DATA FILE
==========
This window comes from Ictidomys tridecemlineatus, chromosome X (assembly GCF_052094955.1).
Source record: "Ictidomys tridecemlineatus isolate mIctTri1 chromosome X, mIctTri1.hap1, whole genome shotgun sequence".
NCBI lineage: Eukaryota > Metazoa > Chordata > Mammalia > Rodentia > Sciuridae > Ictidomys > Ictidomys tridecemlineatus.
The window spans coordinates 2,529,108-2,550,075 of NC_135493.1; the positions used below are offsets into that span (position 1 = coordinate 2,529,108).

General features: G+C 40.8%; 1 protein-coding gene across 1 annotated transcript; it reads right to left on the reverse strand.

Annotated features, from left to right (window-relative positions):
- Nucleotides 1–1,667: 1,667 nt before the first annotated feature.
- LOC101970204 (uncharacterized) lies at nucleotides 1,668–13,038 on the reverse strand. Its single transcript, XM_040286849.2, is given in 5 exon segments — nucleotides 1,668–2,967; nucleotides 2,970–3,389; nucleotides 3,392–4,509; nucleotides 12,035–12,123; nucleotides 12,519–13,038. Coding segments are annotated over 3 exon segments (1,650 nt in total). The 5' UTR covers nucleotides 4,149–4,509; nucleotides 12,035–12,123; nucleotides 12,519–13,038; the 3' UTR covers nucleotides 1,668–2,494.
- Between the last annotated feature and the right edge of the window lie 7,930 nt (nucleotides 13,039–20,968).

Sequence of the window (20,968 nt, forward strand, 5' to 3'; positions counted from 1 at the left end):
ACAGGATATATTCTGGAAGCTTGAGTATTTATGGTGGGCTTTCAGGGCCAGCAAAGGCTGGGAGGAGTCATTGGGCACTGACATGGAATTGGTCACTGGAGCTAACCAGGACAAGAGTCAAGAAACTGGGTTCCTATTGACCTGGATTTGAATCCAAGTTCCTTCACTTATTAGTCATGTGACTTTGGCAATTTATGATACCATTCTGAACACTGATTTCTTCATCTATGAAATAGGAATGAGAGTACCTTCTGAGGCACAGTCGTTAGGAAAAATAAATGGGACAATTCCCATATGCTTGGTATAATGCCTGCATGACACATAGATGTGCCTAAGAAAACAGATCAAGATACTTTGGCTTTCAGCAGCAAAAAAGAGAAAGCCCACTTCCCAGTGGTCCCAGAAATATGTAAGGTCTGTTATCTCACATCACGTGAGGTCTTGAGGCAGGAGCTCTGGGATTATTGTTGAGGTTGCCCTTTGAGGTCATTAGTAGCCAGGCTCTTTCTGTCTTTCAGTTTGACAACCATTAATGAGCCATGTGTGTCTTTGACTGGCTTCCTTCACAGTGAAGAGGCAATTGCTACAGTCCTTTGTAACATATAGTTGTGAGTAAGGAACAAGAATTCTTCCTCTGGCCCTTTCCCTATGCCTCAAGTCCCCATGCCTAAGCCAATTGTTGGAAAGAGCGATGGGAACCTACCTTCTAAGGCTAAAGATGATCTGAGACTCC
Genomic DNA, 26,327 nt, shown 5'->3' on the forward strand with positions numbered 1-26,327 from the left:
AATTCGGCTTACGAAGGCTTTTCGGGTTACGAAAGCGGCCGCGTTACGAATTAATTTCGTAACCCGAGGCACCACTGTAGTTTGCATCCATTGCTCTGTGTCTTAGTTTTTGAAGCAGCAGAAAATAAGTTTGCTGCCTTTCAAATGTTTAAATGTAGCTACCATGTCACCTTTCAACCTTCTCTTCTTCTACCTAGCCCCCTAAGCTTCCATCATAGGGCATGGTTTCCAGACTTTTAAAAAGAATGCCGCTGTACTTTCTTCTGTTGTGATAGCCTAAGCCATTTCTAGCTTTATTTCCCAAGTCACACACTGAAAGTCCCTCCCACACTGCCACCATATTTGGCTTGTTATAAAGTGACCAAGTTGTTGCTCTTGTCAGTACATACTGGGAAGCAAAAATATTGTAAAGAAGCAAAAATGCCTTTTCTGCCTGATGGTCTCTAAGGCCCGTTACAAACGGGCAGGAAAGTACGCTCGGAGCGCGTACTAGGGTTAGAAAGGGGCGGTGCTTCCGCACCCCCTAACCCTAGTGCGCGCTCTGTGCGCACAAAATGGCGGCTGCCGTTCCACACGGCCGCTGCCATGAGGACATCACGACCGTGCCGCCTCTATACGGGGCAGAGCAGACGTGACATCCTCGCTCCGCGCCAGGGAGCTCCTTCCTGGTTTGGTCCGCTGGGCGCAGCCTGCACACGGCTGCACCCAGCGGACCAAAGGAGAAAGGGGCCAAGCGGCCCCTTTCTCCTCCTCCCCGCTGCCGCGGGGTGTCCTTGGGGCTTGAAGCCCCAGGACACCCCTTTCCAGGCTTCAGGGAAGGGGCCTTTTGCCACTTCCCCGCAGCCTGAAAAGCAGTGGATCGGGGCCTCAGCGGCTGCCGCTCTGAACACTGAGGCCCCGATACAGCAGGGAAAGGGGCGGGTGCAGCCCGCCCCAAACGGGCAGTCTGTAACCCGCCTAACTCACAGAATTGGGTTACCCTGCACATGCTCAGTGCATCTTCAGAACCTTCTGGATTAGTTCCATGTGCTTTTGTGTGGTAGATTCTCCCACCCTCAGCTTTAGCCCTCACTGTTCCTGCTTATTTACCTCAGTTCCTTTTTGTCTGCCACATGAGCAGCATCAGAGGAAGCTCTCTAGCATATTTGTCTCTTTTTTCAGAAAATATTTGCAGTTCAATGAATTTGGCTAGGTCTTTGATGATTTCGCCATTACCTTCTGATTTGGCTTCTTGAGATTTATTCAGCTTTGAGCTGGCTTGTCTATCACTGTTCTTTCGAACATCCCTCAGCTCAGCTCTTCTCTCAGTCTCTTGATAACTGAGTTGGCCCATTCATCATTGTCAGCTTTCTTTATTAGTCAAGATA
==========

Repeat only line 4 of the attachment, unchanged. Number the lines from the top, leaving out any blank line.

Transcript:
The window spans coordinates 2,529,108-2,550,075 of NC_135493.1; the positions used below are offsets into that span (position 1 = coordinate 2,529,108).